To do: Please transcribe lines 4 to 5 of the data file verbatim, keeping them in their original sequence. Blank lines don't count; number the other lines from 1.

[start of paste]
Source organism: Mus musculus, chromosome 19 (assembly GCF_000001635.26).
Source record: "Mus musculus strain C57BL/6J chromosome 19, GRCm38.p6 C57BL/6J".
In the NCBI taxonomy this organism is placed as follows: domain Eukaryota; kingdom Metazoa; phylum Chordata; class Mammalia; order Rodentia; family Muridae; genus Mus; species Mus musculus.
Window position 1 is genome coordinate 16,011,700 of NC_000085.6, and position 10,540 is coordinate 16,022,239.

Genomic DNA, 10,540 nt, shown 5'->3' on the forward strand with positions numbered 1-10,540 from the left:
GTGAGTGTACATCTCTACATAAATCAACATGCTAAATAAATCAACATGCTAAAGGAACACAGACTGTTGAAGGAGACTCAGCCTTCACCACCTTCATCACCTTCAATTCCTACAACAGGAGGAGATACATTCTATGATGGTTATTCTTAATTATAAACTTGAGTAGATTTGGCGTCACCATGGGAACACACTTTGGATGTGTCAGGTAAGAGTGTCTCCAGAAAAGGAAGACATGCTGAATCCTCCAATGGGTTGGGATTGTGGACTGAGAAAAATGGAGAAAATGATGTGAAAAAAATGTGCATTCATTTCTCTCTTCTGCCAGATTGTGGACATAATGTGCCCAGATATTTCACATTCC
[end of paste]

Window position 1 is genome coordinate 16,011,700 of NC_000085.6, and position 10,540 is coordinate 16,022,239.

Genomic DNA, 10,540 nt, shown 5'->3' on the forward strand with positions numbered 1-10,540 from the left: